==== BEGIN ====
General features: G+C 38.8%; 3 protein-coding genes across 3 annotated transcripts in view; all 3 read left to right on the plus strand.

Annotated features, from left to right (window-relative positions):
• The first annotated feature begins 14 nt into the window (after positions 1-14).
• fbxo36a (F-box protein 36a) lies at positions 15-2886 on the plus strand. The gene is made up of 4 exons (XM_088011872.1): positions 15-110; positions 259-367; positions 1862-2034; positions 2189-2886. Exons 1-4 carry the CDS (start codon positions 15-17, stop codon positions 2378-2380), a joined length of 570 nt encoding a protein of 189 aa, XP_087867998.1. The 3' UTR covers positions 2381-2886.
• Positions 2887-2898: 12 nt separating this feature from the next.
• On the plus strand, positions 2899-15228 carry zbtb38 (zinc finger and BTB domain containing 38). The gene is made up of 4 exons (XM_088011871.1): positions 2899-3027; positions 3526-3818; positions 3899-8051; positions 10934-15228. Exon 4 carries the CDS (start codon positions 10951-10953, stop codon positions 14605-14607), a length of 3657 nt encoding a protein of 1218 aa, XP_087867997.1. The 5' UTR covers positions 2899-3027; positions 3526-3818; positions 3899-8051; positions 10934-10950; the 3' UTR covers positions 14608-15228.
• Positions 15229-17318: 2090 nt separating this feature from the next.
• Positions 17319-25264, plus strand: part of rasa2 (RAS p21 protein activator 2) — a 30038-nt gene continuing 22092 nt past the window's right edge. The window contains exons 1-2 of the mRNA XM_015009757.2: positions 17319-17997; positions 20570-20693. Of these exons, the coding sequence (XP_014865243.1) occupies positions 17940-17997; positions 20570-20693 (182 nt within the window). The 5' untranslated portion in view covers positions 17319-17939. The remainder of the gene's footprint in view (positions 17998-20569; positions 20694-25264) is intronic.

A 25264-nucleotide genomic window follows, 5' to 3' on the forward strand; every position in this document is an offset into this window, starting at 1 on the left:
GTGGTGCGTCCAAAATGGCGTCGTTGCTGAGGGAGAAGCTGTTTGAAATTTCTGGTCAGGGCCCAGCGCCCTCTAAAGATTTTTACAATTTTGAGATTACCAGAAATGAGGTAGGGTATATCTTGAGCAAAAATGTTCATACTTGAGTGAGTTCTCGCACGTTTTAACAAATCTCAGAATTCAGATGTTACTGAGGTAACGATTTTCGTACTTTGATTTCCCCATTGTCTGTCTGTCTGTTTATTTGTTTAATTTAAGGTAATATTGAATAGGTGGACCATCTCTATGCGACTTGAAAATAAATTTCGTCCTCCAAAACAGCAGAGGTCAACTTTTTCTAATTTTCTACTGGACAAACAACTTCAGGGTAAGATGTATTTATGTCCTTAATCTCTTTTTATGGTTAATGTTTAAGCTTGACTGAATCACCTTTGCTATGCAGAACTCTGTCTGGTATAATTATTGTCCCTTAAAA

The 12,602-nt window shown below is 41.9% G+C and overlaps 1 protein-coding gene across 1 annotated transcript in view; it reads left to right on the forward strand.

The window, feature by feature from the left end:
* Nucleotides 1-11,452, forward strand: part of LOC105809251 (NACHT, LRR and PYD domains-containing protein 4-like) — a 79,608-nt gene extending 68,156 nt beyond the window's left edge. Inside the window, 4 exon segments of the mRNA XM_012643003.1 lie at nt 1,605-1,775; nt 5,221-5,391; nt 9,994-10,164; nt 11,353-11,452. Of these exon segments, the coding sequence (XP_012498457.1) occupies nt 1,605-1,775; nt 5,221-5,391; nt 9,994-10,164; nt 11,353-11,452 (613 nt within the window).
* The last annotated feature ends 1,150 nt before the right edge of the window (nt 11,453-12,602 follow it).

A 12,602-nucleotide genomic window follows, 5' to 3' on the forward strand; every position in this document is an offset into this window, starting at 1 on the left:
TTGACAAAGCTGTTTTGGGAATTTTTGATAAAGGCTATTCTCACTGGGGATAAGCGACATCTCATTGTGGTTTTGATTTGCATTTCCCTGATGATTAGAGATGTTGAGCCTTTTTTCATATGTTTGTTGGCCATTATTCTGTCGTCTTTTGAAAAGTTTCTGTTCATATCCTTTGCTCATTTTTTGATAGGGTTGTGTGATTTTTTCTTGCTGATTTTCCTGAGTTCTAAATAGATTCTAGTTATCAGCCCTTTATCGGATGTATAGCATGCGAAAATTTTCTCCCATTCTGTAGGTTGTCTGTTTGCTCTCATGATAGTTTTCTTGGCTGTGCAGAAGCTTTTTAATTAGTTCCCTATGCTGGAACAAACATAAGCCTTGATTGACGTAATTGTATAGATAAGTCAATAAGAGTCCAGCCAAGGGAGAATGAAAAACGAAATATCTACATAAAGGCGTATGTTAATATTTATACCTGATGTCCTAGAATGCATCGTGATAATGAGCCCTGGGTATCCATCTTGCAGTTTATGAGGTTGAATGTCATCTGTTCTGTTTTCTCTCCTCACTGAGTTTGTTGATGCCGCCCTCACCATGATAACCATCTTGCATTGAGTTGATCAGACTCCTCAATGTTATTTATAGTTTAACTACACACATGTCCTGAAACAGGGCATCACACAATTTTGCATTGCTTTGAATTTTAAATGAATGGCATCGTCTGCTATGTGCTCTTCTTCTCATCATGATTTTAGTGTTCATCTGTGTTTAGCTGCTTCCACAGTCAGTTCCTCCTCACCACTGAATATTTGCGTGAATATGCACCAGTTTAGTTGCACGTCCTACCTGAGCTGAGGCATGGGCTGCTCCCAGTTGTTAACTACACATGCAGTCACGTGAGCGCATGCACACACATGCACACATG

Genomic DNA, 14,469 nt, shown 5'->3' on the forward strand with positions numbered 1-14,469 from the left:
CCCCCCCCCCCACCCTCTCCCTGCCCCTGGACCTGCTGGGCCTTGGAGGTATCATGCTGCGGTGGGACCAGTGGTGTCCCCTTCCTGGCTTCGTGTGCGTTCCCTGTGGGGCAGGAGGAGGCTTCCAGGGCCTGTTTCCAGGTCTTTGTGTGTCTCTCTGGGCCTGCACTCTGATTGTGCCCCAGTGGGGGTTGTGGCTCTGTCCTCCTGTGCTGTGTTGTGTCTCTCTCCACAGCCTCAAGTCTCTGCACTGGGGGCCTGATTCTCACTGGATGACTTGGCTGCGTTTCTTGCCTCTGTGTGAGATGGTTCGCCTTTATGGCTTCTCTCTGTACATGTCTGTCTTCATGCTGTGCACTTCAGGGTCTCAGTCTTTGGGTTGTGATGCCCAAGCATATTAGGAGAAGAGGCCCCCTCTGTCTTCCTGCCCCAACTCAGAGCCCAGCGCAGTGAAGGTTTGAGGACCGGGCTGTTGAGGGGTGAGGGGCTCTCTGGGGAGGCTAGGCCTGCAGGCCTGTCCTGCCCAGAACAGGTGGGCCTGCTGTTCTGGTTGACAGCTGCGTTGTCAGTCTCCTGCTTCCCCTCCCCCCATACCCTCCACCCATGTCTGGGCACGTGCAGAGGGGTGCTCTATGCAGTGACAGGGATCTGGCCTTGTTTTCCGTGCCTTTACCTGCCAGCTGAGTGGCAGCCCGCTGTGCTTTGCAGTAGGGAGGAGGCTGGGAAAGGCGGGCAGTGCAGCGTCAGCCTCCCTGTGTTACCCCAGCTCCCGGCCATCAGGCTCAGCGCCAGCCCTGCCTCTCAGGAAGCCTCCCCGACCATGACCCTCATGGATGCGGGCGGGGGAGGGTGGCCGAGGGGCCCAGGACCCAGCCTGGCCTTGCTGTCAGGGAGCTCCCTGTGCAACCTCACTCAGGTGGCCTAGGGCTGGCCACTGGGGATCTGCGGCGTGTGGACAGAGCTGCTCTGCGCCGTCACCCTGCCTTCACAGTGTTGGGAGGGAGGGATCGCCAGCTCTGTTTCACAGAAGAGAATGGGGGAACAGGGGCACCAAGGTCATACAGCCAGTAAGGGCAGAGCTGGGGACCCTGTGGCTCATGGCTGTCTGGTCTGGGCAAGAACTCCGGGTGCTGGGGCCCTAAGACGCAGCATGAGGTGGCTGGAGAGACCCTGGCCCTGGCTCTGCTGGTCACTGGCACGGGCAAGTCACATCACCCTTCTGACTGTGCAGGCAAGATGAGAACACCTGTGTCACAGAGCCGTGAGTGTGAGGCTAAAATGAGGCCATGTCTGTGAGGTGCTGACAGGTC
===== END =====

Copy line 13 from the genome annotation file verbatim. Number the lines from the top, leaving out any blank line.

* Nucleotides 1-11,452, forward strand: part of LOC105809251 (NACHT, LRR and PYD domains-containing protein 4-like) — a 79,608-nt gene extending 68,156 nt beyond the window's left edge. Inside the window, 4 exon segments of the mRNA XM_012643003.1 lie at nt 1,605-1,775; nt 5,221-5,391; nt 9,994-10,164; nt 11,353-11,452. Of these exon segments, the coding sequence (XP_012498457.1) occupies nt 1,605-1,775; nt 5,221-5,391; nt 9,994-10,164; nt 11,353-11,452 (613 nt within the window).